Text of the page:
Activist project Baneki Privacy Labs has traced the IP space used in an exploit targeted at Tor users over the darknet back to the National Security Agency's Autonomous Systems.
The outfit tracked the IP address to a facility owned by US defense contractor Science Applications International Corporation (SAIC). This was later linked to addresses allocated by the contractor to the NSA.
It appeared on some Freedom Hosting darknet sites including Tormail shortly before the arrest of Eric Eoin Marques currently held in Ireland on foot of an extradition request by the FBI.
Marques faced four charges relating to alleged child pornography offences with a total of 30 years jail. His arrest Saturday coincided with mass outages across the darknet affecting popular services like Tor Mail, HackBB and the Hidden Wiki which were run on Freedom Hosting, a company largely suspected to be operated by Marques.
Researchers said the exploit appeared only to break anonymity of users and did not compromise user systems.
“Because this payload does not download or execute any secondary backdoor or commands, it's very likely that this is being operated by a [law enforcement agency] and not by black hats [malicious hackers],” Vlad Tsyrklevich, a reverse engineer based in New York, wrote in a post.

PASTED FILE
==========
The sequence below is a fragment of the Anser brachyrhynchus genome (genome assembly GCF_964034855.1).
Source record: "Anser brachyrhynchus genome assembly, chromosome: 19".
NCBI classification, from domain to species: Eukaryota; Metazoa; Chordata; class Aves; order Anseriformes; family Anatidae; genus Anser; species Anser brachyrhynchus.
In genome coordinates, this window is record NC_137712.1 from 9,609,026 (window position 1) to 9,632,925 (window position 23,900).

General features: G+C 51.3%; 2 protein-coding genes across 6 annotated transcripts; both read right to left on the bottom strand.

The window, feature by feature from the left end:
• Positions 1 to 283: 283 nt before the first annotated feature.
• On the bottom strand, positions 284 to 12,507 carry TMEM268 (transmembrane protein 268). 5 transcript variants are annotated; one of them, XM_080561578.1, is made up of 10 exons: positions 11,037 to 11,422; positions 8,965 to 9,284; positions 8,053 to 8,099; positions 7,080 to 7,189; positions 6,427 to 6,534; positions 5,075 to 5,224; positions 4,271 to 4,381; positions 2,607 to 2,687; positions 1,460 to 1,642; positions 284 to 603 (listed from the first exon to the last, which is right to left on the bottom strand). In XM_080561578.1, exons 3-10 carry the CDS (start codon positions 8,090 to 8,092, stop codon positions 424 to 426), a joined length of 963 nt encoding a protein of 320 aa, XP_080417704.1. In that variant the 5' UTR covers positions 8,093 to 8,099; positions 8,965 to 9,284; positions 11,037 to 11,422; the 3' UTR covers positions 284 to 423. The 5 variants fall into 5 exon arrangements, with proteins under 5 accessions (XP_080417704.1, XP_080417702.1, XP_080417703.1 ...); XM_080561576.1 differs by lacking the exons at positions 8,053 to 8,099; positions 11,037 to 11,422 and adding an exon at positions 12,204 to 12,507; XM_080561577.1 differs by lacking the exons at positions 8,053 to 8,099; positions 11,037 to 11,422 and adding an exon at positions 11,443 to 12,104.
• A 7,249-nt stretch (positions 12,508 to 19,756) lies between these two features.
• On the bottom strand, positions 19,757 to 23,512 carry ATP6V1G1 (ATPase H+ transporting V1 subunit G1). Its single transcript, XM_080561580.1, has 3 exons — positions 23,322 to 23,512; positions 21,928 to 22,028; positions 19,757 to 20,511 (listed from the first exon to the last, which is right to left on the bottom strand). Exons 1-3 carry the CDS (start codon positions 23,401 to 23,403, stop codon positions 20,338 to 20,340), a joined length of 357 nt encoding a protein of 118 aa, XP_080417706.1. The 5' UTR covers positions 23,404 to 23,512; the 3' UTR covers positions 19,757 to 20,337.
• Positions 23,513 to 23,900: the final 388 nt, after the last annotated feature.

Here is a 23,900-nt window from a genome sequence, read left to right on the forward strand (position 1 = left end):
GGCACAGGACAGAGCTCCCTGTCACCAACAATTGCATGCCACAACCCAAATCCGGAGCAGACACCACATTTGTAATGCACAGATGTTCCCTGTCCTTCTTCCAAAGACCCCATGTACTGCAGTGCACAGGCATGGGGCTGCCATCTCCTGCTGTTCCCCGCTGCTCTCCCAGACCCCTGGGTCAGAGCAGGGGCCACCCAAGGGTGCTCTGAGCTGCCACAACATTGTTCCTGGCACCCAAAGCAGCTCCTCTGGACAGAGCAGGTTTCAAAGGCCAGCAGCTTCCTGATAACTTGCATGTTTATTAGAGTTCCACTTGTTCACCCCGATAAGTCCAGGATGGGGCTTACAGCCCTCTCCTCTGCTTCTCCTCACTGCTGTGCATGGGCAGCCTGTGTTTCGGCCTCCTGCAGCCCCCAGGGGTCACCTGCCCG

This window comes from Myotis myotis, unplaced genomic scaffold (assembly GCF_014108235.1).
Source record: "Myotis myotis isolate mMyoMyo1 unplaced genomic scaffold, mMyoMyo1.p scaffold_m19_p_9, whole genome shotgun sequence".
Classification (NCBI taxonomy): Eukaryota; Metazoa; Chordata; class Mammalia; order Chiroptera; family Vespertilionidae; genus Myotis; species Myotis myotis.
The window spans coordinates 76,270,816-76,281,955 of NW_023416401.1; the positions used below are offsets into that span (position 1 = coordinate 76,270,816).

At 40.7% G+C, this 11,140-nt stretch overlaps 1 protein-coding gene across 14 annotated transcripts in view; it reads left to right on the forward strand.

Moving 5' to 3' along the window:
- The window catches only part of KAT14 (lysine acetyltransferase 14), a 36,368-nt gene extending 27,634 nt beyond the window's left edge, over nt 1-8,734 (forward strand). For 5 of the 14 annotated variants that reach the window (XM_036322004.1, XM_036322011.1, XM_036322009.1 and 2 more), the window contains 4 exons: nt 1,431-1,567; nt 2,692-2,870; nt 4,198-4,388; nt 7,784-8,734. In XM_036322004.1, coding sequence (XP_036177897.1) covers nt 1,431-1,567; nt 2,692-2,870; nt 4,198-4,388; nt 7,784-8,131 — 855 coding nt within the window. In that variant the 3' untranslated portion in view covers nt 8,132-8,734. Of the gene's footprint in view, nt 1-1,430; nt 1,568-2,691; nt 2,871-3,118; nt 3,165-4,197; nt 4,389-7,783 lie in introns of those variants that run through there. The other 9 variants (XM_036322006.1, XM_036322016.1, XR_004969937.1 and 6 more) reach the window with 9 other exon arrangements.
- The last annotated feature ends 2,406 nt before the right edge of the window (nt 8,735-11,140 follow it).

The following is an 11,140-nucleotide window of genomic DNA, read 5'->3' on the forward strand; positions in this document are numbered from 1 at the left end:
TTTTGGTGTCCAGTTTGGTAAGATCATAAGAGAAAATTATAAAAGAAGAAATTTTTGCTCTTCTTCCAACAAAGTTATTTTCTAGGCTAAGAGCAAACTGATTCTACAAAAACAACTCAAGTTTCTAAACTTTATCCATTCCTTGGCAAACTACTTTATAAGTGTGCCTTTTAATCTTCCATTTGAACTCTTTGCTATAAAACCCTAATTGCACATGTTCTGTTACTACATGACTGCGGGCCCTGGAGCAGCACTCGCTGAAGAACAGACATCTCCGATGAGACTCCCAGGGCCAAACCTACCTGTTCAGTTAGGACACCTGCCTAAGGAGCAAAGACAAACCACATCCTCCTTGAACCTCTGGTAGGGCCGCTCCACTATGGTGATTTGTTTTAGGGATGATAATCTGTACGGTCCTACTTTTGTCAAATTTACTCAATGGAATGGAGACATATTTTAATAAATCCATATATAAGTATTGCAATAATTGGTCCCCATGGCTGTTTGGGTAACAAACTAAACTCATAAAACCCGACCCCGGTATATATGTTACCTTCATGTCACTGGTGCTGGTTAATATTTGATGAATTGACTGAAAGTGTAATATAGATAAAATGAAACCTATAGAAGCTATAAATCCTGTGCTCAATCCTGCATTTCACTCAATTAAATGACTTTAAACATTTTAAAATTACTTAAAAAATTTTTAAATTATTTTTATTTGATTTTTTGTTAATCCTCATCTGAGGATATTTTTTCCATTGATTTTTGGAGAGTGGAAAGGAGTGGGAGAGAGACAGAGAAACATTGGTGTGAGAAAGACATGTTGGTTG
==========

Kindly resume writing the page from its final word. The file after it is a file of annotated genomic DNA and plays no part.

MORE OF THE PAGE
He later tweeted that “it only sends back hostname/MAC address/UUID [to identify which site you visited].”
Tor project leader Roger Dingledine said he did not think the attack modified a victim's computer, but said “it's reasonable to conclude that the attacker now has a list of vulnerable Tor users who visited those hidden [Tor] services.”
The FBI declined to comment on any malware.
"An individual has been arrested as part of an ongoing criminal investigation," a spokeswoman told SC. "Because this matter is ongoing, we are unable to provide further comment."
Frequent calls to the Tor phone number listed on the website could not be completed due to high call volume. Emails to the Tor media account were not immediately returned.
With Darren Pauli.